meeting in office


"I need a logo." 

I love hearing those words. And I often love the process, too. Clients are excited, I'm excited, and the creative energy is typically on level 10. But here's the deal. Logos aren't brands, brands aren't logos, and we all think about them way too much. 

Including me.

I'll come out and say that logo design is fun. It's not only a fun process, but from a designer's standpoint, analyzing logos is a great exercise in self-evaluation, a good way to broaden your knowledge of design techniques, and offers an excuse to just look at some bad-A design work.

When a client wants to spend an inordinate amount of time in the logo design process, I’ve often found it’s not because they’re obsessed with their brand—it’s because they don’t know what to do next.
— Stephen Palacino

However, when a client wants to spend an inordinate amount of time in the logo design process, I've often found it's not because they're obsessed with their brand—it's because they don't know what to do next. Colors matter. Fonts matter. Textures matter. It's all important. But none of these things are more important than the business idea itself.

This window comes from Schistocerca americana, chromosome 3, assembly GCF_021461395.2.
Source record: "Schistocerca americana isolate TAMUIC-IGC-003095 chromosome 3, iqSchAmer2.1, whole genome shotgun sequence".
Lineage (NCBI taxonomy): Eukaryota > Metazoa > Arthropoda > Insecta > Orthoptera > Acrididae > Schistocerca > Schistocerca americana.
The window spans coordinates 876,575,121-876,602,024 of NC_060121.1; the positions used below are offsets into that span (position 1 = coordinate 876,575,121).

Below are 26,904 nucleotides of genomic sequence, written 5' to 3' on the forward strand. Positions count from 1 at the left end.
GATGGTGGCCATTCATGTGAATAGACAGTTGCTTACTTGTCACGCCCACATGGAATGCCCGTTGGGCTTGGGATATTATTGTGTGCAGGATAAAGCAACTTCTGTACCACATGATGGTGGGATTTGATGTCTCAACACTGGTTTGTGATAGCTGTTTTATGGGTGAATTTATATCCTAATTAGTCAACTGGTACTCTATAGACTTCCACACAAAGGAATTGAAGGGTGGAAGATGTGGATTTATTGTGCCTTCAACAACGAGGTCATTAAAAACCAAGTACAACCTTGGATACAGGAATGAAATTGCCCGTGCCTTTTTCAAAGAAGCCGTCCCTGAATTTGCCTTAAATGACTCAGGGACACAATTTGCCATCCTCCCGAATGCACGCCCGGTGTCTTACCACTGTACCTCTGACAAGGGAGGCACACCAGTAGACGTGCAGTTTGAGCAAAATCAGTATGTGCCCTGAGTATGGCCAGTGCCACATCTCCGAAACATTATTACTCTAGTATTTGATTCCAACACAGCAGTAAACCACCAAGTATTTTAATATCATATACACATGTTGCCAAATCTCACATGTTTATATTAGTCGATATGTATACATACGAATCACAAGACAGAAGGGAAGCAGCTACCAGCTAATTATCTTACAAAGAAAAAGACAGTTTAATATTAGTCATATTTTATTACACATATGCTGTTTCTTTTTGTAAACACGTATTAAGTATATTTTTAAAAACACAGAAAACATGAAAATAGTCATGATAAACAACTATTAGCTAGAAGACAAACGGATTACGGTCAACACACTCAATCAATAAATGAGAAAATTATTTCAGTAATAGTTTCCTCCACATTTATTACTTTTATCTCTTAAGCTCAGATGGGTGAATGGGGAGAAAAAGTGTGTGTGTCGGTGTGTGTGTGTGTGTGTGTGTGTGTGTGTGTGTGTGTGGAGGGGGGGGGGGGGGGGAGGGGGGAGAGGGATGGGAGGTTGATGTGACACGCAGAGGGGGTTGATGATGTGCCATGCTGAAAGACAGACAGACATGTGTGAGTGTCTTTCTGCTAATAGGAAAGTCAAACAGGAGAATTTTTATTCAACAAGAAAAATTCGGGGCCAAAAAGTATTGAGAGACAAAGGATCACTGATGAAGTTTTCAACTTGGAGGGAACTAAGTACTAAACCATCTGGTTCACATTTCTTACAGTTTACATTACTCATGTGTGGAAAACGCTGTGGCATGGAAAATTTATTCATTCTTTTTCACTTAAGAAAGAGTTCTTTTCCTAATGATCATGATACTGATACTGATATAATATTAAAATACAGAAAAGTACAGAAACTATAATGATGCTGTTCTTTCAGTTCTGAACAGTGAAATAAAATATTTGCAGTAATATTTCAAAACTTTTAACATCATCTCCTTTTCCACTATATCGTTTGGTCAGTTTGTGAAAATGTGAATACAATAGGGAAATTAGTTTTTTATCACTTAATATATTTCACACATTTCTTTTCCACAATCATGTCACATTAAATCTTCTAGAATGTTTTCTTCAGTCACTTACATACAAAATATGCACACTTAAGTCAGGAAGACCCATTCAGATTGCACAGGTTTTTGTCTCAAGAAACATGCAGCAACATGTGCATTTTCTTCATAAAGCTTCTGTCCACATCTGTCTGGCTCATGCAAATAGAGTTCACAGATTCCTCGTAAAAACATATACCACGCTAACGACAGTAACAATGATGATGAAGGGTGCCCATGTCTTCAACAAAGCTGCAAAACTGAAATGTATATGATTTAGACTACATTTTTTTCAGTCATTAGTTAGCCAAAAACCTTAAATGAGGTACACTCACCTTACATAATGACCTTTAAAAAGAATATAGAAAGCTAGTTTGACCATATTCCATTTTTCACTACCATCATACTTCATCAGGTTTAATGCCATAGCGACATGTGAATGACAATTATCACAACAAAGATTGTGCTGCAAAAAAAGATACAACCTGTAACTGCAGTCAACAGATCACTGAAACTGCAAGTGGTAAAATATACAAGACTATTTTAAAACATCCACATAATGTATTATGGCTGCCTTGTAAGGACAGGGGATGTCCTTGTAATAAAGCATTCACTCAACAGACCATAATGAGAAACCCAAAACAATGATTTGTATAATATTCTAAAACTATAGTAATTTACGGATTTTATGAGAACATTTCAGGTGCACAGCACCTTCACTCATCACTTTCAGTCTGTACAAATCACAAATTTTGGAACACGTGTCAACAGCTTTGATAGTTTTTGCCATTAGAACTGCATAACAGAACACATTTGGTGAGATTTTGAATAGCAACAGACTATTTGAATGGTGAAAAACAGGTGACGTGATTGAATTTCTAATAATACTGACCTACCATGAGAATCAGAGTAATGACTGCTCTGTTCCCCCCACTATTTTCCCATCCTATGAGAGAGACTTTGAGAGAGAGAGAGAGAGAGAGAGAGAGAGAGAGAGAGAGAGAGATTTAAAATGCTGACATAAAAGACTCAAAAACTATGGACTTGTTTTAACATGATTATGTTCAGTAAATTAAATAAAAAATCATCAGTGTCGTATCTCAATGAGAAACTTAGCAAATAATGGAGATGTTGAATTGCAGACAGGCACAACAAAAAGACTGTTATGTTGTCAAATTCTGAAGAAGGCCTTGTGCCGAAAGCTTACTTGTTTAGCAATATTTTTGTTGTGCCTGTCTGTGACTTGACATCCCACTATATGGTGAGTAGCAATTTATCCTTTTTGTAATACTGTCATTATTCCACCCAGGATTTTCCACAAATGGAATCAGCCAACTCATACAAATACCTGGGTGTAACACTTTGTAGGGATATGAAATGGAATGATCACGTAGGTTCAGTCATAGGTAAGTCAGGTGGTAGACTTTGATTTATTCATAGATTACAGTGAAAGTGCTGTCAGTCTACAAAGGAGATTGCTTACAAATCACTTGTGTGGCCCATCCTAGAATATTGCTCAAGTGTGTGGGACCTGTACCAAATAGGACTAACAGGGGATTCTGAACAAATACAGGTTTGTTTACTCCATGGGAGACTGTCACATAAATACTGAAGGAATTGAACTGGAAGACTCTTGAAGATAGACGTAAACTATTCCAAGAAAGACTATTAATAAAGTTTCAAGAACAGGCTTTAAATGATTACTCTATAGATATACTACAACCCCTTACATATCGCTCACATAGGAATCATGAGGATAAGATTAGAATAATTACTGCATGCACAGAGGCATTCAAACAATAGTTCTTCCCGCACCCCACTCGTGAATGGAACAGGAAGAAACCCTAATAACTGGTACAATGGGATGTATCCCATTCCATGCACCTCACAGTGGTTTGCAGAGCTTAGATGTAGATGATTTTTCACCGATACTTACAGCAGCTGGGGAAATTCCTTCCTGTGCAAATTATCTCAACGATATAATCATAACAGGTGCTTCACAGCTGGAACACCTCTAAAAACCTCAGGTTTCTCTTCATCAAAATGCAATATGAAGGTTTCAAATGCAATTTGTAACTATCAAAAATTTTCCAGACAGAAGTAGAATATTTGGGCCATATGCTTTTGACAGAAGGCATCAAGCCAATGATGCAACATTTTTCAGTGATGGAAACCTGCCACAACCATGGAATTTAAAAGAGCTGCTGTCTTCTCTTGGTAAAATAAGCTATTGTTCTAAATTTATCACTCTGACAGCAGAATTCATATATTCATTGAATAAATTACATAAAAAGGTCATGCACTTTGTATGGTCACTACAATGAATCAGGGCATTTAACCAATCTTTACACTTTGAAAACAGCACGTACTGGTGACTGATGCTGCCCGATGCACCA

If a client can't clearly define their business during the logo process, it's not time for a design session, it's time for a business meeting. Design at its core is a product and therefore, to be good design, it must meet a need for the client. If the client's needs aren't readily established, then any design thereafter is the byproduct of conjecture. 

Business must come before branding.

How do we know this is true? Because big brands rebrand. Their marketing may change and their logo may change, but Coca-Cola still sells soda. If you're selling a product that meets a need, connects with your audience, and has good profit margins, you're establishing a brand. If you're selling a nebulous idea centered around a cool design, you're building a trend. Both can be profitable. Only one is lasting.

Stephen Palacino